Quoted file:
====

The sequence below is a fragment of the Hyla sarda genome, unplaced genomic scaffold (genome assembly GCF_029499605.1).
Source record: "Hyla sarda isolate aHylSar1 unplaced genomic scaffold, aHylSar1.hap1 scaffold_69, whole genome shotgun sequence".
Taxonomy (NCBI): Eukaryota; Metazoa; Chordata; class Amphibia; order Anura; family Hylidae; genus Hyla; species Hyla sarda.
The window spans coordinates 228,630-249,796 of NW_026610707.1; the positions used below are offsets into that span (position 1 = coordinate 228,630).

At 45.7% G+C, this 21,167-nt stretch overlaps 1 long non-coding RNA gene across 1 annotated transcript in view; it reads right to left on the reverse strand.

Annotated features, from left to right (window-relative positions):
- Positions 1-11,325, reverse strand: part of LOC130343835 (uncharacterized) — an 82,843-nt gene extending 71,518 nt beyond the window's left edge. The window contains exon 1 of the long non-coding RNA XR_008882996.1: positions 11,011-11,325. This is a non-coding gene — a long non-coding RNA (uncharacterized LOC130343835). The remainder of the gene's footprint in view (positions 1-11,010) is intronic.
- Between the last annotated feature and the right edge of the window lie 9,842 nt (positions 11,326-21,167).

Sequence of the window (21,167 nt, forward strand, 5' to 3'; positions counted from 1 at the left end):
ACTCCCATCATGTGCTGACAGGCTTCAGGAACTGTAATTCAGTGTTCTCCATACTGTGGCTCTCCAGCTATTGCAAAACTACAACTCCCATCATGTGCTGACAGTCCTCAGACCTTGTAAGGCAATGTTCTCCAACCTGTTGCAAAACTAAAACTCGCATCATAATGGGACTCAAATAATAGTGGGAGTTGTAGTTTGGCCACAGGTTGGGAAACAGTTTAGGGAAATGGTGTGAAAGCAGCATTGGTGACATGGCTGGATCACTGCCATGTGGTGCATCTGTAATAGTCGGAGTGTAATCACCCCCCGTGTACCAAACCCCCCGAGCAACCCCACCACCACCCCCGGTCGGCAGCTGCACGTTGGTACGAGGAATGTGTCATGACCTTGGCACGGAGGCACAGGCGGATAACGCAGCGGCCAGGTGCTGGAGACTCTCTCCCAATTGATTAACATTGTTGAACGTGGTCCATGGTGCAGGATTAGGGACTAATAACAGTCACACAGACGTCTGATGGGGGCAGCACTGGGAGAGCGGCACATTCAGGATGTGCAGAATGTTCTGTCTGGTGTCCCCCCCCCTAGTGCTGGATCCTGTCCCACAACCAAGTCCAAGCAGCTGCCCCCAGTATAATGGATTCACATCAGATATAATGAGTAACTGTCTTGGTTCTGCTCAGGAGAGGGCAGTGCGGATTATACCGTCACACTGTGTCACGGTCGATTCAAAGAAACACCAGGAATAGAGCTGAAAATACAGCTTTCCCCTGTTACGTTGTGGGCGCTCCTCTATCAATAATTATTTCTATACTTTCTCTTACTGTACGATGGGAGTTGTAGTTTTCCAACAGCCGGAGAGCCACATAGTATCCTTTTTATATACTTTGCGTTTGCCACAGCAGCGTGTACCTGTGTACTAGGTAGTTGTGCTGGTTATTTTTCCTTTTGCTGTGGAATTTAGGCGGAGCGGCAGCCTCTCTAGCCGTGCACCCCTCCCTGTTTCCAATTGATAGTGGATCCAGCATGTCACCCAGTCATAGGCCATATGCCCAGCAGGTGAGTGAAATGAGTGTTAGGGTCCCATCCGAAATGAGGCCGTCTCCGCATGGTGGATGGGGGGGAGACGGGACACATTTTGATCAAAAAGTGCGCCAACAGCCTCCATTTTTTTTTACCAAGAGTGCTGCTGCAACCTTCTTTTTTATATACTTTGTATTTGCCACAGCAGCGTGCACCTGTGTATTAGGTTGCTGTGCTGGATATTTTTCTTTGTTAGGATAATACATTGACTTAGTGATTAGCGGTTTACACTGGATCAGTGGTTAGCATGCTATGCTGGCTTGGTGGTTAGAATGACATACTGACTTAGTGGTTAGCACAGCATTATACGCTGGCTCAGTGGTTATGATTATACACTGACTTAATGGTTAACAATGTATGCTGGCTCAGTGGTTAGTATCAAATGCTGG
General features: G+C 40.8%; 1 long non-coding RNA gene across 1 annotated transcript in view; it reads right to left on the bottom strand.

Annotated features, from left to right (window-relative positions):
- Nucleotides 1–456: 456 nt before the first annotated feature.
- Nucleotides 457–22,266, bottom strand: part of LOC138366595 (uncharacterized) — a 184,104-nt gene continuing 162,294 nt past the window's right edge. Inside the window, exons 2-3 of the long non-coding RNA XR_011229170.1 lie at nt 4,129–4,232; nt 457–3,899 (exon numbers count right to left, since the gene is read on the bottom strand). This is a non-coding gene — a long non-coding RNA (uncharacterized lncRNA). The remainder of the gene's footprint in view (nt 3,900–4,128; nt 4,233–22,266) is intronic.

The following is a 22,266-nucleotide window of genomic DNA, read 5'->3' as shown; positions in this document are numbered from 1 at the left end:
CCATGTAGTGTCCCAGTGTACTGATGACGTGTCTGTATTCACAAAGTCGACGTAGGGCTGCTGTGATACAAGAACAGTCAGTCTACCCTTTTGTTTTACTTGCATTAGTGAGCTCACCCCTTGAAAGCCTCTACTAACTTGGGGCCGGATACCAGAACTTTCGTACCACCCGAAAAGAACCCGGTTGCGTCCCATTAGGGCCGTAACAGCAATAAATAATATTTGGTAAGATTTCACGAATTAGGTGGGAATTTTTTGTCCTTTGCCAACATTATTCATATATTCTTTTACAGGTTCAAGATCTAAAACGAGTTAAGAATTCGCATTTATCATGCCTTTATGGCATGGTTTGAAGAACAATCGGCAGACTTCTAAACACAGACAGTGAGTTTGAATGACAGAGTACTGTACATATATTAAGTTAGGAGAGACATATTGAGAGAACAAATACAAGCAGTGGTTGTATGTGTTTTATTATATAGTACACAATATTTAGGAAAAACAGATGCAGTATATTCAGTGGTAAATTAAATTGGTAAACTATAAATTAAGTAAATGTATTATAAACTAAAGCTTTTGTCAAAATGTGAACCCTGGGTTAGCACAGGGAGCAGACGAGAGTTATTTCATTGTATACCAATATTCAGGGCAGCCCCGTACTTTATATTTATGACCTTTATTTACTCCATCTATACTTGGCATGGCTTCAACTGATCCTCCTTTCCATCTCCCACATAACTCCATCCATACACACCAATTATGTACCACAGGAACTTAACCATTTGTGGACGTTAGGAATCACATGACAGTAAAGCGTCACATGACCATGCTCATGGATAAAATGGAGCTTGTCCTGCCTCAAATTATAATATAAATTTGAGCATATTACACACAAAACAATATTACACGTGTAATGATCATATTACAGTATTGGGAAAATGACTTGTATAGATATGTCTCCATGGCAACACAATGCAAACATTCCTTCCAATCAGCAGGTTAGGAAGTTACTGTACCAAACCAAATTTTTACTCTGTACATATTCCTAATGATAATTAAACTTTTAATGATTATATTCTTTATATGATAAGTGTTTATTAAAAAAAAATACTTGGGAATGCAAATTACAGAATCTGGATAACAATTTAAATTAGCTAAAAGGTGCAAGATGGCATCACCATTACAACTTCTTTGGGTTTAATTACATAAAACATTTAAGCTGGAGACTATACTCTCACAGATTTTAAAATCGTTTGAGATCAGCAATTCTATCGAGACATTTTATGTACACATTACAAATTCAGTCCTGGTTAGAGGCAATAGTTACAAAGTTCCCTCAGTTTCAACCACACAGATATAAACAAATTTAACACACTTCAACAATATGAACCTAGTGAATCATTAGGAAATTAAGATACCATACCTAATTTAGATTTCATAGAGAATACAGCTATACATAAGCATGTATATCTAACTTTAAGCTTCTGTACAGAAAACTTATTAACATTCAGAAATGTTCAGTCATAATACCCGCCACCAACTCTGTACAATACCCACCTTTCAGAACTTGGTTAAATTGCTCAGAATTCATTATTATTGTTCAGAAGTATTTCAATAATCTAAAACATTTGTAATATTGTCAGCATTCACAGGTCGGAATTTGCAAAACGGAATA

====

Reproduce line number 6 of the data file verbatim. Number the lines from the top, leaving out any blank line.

Annotated features, from left to right (window-relative positions):